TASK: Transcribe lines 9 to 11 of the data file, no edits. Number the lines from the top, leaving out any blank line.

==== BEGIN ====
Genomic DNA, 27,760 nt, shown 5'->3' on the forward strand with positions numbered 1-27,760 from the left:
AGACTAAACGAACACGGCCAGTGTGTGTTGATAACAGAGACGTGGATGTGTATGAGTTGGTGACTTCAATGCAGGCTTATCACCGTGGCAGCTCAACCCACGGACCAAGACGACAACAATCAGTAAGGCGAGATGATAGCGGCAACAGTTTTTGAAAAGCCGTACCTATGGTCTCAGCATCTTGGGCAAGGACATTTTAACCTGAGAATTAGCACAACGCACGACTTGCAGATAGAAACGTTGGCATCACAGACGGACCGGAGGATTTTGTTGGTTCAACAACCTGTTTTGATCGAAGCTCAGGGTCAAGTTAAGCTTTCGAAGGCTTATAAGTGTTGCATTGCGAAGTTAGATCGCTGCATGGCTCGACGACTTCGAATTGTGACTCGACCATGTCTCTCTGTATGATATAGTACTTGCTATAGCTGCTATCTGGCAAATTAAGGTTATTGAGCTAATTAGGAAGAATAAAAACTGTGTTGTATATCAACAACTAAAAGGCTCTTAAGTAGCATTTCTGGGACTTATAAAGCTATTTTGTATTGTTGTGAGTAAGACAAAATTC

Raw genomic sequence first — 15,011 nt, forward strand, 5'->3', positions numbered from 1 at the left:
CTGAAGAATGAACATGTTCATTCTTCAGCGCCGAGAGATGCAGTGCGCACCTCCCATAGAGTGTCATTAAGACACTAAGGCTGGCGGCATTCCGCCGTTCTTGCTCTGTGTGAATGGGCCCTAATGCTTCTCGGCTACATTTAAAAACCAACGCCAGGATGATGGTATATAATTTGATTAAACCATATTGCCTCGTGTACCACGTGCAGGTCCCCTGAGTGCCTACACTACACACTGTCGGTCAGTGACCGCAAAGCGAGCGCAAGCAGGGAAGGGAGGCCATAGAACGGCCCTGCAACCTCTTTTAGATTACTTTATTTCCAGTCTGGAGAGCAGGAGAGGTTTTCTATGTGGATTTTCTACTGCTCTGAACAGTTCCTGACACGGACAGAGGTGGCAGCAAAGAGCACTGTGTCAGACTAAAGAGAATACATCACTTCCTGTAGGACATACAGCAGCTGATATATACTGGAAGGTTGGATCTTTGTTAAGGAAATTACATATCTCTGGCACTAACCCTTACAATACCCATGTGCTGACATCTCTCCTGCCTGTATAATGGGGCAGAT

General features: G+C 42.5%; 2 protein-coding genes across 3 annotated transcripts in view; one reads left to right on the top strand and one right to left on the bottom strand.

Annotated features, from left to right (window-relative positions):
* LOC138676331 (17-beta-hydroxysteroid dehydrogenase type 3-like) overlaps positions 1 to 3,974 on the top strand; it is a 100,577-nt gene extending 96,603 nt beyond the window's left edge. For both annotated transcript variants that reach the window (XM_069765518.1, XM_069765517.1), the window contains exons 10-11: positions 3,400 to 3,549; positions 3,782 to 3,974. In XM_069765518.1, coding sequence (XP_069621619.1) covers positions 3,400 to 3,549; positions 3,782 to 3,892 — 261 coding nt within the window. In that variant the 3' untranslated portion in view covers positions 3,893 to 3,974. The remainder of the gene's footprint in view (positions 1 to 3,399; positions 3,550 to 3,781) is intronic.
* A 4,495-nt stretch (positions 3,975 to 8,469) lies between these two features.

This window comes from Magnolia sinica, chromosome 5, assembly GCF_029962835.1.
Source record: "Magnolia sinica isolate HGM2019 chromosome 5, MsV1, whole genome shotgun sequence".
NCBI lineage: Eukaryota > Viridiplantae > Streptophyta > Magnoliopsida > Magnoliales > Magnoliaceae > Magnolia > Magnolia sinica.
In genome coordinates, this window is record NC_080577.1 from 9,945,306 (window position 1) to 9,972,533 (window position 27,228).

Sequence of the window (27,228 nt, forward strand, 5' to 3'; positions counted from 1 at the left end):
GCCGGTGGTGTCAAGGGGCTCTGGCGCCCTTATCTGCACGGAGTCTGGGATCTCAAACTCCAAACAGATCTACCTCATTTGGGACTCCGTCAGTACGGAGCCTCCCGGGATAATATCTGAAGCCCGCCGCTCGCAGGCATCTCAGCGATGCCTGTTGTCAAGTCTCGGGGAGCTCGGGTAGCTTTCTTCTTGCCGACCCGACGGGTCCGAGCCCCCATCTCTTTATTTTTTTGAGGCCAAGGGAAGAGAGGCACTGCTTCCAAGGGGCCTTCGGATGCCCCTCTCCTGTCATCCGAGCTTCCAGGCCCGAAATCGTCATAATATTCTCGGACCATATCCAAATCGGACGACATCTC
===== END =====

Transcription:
This window comes from Magnolia sinica, chromosome 5, assembly GCF_029962835.1.
Source record: "Magnolia sinica isolate HGM2019 chromosome 5, MsV1, whole genome shotgun sequence".
NCBI lineage: Eukaryota > Viridiplantae > Streptophyta > Magnoliopsida > Magnoliales > Magnoliaceae > Magnolia > Magnolia sinica.